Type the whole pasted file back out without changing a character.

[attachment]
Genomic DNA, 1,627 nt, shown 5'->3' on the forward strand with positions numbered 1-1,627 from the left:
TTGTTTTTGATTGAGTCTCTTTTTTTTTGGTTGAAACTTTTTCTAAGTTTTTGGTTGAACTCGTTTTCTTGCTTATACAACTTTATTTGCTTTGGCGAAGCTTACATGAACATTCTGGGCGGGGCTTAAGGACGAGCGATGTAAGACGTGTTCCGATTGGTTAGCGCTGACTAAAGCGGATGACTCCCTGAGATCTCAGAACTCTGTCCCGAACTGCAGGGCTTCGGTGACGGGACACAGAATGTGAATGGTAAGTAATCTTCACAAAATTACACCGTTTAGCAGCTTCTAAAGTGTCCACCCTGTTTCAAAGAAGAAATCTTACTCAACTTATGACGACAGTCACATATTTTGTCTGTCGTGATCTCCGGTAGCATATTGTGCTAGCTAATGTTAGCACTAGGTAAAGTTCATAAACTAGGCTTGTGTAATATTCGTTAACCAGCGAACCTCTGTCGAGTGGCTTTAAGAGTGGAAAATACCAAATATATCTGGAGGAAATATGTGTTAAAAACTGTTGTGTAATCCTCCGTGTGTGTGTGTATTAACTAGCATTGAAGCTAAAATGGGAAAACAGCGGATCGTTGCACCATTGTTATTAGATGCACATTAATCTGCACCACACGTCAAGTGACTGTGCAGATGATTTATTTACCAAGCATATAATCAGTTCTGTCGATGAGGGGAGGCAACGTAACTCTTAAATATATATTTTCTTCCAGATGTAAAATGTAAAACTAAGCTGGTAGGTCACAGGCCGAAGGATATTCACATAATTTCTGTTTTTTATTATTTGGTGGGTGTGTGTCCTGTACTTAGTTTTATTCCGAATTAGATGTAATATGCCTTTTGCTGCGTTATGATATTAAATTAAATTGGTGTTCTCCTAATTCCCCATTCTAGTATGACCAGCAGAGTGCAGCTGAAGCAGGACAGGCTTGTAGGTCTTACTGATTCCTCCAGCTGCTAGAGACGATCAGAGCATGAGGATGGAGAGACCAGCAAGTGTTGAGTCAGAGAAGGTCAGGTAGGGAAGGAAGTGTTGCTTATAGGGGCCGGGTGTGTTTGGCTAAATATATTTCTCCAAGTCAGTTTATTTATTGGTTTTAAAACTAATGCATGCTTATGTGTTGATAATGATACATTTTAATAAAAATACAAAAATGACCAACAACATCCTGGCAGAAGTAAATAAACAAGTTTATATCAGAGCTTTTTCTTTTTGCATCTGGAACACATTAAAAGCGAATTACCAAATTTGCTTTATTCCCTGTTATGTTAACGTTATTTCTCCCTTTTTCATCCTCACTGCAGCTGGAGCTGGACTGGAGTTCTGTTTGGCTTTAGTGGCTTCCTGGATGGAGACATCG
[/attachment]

Genomic DNA, 1,627 nt, shown 5'->3' on the forward strand with positions numbered 1-1,627 from the left:
TTGTTTTTGATTGAGTCTCTTTTTTTTTGGTTGAAACTTTTTCTAAGTTTTTGGTTGAACTCGTTTTCTTGCTTATACAACTTTATTTGCTTTGGCGAAGCTTACATGAACATTCTGGGCGGGGCTTAAGGACGAGCGATGTAAGACGTGTTCCGATTGGTTAGCGCTGACTAAAGCGGATGACTCCCTGAGATCTCAGAACTCTGTCCCGAACTGCAGGGCTTCGGTGACGGGACACAGAATGTGAATGGTAAGTAATCTTCACAAAATTACACCGTTTAGCAGCTTCTAAAGTGTCCACCCTGTTTCAAAGAAGAAATCTTACTCAACTTATGACGACAGTCACATATTTTGTCTGTCGTGATCTCCGGTAGCATATTGTGCTAGCTAATGTTAGCACTAGGTAAAGTTCATAAACTAGGCTTGTGTAATATTCGTTAACCAGCGAACCTCTGTCGAGTGGCTTTAAGAGTGGAAAATACCAAATATATCTGGAGGAAATATGTGTTAAAAACTGTTGTGTAATCCTCCGTGTGTGTGTGTATTAACTAGCATTGAAGCTAAAATGGGAAAACAGCGGATCGTTGCACCATTGTTATTAGATGCACATTAATCTGCACCACACGTCAAGTGACTGTGCAGATGATTTATTTACCAAGCATATAATCAGTTCTGTCGATGAGGGGAGGCAACGTAACTCTTAAATATATATTTTCTTCCAGATGTAAAATGTAAAACTAAGCTGGTAGGTCACAGGCCGAAGGATATTCACATAATTTCTGTTTTTTATTATTTGGTGGGTGTGTGTCCTGTACTTAGTTTTATTCCGAATTAGATGTAATATGCCTTTTGCTGCGTTATGATATTAAATTAAATTGGTGTTCTCCTAATTCCCCATTCTAGTATGACCAGCAGAGTGCAGCTGAAGCAGGACAGGCTTGTAGGTCTTACTGATTCCTCCAGCTGCTAGAGACGATCAGAGCATGAGGATGGAGAGACCAGCAAGTGTTGAGTCAGAGAAGGTCAGGTAGGGAAGGAAGTGTTGCTTATAGGGGCCGGGTGTGTTTGGCTAAATATATTTCTCCAAGTCAGTTTATTTATTGGTTTTAAAACTAATGCATGCTTATGTGTTGATAATGATACATTTTAATAAAAATACAAAAATGACCAACAACATCCTGGCAGAAGTAAATAAACAAGTTTATATCAGAGCTTTTTCTTTTTGCATCTGGAACACATTAAAAGCGAATTACCAAATTTGCTTTATTCCCTGTTATGTTAACGTTATTTCTCCCTTTTTCATCCTCACTGCAGCTGGAGCTGGACTGGAGTTCTGTTTGGCTTTAGTGGCTTCCTGGATGGAGACATCG